annewareham September 16, 2013 at 10:57 am

Yes – I do believe in the leaflet (and plan of the garden) – we provide those as part of the entrance deal. Needs to be brief as it’s hard to sit and read a lot and visit the garden.

I eagerly anticipate the day when all will have smart phones which will identify plants from a quick scan.
Tech already helps – people bring me photos of plants to identify instead of my having to wander the garden with them trying to re-find it.

O – and many people now have read up on the garden on the website, so come informed that way.

Chris Spencer September 15, 2013 at 2:27 pm

And of course, if your audience wanders off, you as a guide have not captivated them, of course, a garden is to be explored, however, if you have a group who have opted for a guided tour, you must guide, with passion, it is after all, THEATRE !

Abbie Jury September 15, 2013 at 7:42 pm

Absolutely, Chris!

Chris Spencer September 15, 2013 at 12:03 pm

It is apparent to me that a guide needs to be able to engage his or her audience, this requires skill & technique. Not all individuals in a group respond to the same approach, just like children in a classroom or adults on a training course. To guide well, yet not become overbearing, you must be able to understand your audience, you must be visual and quickly identify who & who is not understanding you, you must then apply technique accordingly.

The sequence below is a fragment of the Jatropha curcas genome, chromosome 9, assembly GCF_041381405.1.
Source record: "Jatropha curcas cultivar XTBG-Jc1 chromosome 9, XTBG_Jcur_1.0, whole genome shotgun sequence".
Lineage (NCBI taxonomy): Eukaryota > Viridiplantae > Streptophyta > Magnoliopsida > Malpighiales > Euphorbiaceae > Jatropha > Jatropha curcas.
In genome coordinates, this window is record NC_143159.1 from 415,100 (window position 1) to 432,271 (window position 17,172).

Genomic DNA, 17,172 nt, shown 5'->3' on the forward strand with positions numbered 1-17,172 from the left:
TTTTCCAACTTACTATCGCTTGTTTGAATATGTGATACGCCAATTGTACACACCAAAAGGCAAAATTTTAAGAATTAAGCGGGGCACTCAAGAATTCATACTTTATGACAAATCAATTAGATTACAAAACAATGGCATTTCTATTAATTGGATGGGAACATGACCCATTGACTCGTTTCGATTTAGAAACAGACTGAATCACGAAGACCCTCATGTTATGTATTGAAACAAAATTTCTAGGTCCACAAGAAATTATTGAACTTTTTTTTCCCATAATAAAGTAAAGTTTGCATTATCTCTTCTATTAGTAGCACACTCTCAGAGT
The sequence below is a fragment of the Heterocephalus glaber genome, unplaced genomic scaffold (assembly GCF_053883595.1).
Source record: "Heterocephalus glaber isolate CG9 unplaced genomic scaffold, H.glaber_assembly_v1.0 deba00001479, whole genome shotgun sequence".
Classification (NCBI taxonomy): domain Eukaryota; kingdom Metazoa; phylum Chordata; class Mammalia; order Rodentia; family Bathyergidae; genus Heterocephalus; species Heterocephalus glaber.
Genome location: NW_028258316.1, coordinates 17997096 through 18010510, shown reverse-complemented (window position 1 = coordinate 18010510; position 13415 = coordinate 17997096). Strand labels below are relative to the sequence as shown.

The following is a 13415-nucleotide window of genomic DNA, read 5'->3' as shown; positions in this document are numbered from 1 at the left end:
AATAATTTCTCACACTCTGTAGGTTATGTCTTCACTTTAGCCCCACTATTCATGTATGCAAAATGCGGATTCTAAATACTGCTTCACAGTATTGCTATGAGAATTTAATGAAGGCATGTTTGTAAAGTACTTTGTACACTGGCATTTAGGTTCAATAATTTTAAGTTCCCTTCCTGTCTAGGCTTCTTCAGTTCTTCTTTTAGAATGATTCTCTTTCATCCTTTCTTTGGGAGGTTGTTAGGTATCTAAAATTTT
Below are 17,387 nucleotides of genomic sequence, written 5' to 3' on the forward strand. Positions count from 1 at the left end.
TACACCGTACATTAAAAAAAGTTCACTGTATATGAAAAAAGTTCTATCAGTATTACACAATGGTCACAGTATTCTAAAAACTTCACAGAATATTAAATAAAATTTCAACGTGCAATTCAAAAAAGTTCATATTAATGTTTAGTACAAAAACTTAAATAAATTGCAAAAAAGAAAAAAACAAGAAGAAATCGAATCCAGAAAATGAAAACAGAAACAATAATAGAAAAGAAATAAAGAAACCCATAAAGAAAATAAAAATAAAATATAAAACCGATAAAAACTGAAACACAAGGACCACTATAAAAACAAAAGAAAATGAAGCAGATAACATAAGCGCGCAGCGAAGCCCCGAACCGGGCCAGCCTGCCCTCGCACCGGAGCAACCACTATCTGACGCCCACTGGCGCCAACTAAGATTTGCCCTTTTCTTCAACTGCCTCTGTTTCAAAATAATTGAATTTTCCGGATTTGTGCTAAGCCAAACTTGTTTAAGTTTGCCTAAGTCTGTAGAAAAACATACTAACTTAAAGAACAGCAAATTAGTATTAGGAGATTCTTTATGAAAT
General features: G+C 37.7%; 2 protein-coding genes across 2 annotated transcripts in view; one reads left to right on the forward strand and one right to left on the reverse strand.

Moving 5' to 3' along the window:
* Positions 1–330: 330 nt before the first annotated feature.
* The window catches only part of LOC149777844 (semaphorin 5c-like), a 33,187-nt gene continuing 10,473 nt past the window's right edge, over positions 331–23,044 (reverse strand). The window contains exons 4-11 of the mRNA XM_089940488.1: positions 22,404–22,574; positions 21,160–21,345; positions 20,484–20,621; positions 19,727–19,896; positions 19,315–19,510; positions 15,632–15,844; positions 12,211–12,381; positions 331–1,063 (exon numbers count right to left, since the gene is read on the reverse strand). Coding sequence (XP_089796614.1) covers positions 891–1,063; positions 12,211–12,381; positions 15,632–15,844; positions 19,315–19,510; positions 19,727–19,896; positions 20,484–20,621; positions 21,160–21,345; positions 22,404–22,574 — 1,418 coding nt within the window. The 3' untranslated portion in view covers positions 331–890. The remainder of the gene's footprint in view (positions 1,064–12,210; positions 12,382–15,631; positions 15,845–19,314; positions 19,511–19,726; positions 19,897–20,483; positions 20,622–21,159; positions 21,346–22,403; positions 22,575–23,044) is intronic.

This will ensure that each member of the group leaves having enjoyed the visit as much as everybody else, surely the key parameter of a successful guide ?

Christine Dakin September 13, 2013 at 4:19 pm

We no longer have group visits but when we did I would give a brief introductory talk about how we began the nursery, who does what jobs and our general ethos. Then another little talk in the propagating tunnel, then let everyone loose to wander around on their own or in sub groups. We were always available to answer questions and help with the names of plants. There is a terrible feeling though of repeating oneself endlessly and knowing that a lot of visitors a lot of the time just don’t hear what you’re saying. Maybe that’s partly why we gave up.

annewareham September 13, 2013 at 11:21 am

It begins to be clear that the nature of the group may be critical. The range of types of tour we get at Veddw is staggering, after all. Some just want a shop. Some seem to have never seen a garden before. Some want to sit and gossip amongst themselves. Some are plant preoccupied and some very serious (and rewarding).

For some of the first types a tour (with anecdotes and humour) would provide additional entertainment. It’s why I do offer the option of a guided tour: for a hopefully totally deterrent fee.. I hate doing them.

But/and there is a difference between proud owner and knowledgeable and perhaps even critical and illuminating guide. Before and after, I’d vote in the latter case. Stephen Anderton always used to ask – which bit of the garden would you blow up?